Constructing a Professional Email | Organization for Autism Research

Email Essentials

In college, you’ll have to send professional emails. Whether it means emailing a resume to a potential employer or a clarifying question to a professor, it’s important to know how to format your message, what to do, and what not to do.

Here are some types of individuals you may send professional emails to:

  • Potential employers
  • Professors
  • Teaching assistants
  • Academic advisors
  • Office of Disability Services contact
  • Project group members


A professional email is made up of 5 components.

  1. Subject Line: Your subject line should be a few words that summarizes what your message is about. It can be very basicsimple, since you’ll explain all of the specifics in the body of your email. The purpose of the subject line is to give the reader an idea of what the email is about before they open it.

For example, your subject line could read –

Class Question

Or –

Tomorrow’s Meeting


  1. Greeting: Your greeting line should start with “Hi” or “Dear” and then the person’s title and name. A title would be Dr., Mr., Mrs., Professor, etc. Hi Dr./Mr./Ms./Professor/etc. After their title, you should include their last name.

For example, your greeting might look like this –

Hi Professor Eudy,


  1. Body: Here, you’ll want to ask any questions you may have, answer questions they may have had in a previous email, or communicate anything else you need to. If you have a lot to say, you can break the body of your email up into multiple paragraphs.

The body of your email might look like this –

I hope you are well. I have a question about the due date of major paper III for your English Composition II class at 11:15 on T/TH. The printed syllabus lists the due date as Friday, January 19, but the syllabus on the class website lists the due date as Wednesday, January 17. I wanted to clarify which date is correct.


  1. Closing: On this line, if this person is helping you, you’ll want to write “Thanks so much,” or something similar. Finally, leave another space and close with “Best,” or “Sincerely”.

A typical closing can look like this –

Thanks so much.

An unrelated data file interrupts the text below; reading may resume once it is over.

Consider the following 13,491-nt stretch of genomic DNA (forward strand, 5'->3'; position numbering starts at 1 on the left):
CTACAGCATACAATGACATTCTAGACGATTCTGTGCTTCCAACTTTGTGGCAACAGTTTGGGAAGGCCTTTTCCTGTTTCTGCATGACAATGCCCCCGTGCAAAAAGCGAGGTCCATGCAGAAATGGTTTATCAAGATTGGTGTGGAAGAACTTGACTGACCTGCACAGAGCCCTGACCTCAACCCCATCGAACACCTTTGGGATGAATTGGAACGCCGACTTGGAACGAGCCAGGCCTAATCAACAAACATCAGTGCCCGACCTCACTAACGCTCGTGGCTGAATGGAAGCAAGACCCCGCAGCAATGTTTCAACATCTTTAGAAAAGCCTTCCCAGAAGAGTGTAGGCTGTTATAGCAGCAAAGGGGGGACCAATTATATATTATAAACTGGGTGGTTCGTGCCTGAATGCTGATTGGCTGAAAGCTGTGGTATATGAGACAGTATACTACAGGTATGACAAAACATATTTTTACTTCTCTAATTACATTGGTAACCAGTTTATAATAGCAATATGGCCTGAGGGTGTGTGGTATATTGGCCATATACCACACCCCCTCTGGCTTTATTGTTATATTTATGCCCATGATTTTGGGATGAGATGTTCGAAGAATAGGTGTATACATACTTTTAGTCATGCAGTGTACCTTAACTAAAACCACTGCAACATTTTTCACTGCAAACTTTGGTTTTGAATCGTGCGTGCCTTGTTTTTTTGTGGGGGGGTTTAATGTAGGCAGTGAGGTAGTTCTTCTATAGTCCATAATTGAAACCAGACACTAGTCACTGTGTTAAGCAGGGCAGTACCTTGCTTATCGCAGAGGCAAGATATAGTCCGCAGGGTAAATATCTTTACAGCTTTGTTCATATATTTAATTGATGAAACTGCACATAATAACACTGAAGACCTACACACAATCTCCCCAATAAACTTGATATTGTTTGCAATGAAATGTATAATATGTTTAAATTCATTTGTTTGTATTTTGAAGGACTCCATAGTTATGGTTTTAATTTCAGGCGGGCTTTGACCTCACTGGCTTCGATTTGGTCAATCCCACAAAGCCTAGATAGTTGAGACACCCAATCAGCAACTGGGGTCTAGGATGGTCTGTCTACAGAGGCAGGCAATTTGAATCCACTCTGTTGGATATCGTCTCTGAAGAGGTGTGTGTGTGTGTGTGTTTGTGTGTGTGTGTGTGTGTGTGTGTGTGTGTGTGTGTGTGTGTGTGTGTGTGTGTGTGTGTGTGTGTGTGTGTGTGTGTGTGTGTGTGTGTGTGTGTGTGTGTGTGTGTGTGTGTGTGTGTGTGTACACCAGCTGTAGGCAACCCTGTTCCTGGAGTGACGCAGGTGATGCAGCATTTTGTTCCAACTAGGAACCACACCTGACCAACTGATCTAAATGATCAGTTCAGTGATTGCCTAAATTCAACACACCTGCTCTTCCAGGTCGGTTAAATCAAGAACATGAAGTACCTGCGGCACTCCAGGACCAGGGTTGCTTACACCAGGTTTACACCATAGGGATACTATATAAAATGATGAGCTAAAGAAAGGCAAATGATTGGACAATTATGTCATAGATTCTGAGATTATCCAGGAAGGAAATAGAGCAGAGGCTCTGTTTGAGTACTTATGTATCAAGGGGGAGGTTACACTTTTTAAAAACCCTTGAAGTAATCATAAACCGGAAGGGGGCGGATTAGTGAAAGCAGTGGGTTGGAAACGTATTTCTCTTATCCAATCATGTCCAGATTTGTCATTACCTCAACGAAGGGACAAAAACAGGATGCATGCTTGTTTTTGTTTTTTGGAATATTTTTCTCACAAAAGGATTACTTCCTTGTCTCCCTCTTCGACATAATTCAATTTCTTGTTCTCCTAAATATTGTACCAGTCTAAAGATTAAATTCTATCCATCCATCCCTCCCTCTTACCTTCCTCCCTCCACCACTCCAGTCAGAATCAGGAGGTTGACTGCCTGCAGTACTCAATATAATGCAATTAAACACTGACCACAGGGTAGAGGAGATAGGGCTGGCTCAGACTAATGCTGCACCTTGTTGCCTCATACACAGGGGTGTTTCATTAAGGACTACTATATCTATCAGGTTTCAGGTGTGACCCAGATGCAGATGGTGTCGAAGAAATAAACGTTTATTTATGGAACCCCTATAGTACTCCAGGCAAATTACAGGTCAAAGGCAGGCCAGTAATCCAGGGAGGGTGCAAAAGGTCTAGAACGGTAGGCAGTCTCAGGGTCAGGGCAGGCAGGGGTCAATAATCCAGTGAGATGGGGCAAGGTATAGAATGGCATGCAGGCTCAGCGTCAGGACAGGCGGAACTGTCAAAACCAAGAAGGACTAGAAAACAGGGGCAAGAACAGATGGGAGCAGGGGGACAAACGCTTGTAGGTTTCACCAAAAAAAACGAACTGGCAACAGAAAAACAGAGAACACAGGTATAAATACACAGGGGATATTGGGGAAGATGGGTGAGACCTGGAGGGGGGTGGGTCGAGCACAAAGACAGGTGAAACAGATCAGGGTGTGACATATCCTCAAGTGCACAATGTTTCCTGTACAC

1. Signature: Your signature should include your first and last name. If you’re sending a professional email on behalf of an organization, you will want to include your position within the organization, and contact information, such as your email and phone number.

A signature can be as simple as this –

Lisa Oswald

Or may look like this –

Lisa Oswald
Organization for Autism Research | Intern
(703) 456-7890


Here is an example email that brings together all of the components we talked about:


Things to keep in mind

The shorter, the better. Try and keep your message short, clear, and to-the-point. If you email a professor or advisor with a complicated question, they may ask you to come in and meet with them so they can properly answer your question, and that’s okay!

Proofread your message before you send it. You can even have a friend read through an email for you before you send it. A few spelling or grammar errors can make you seem unprofessional.

Keep it simple. In a professional email, it’s a good idea to use a simple font, like Calibri or Times New Roman, in 11 or 12 sized font in the color black. Avoid using fancier fonts and colors, and use tools like italics and bold sparingly.

Be patient. Unlike texting, where you typically get a reply within a few minutes to 24 hours, an email reply could take as long as a few days. If a week passes and you still haven’t gotten a response, it would then be appropriate to send a follow-up email, asking the individual if they saw your original message.


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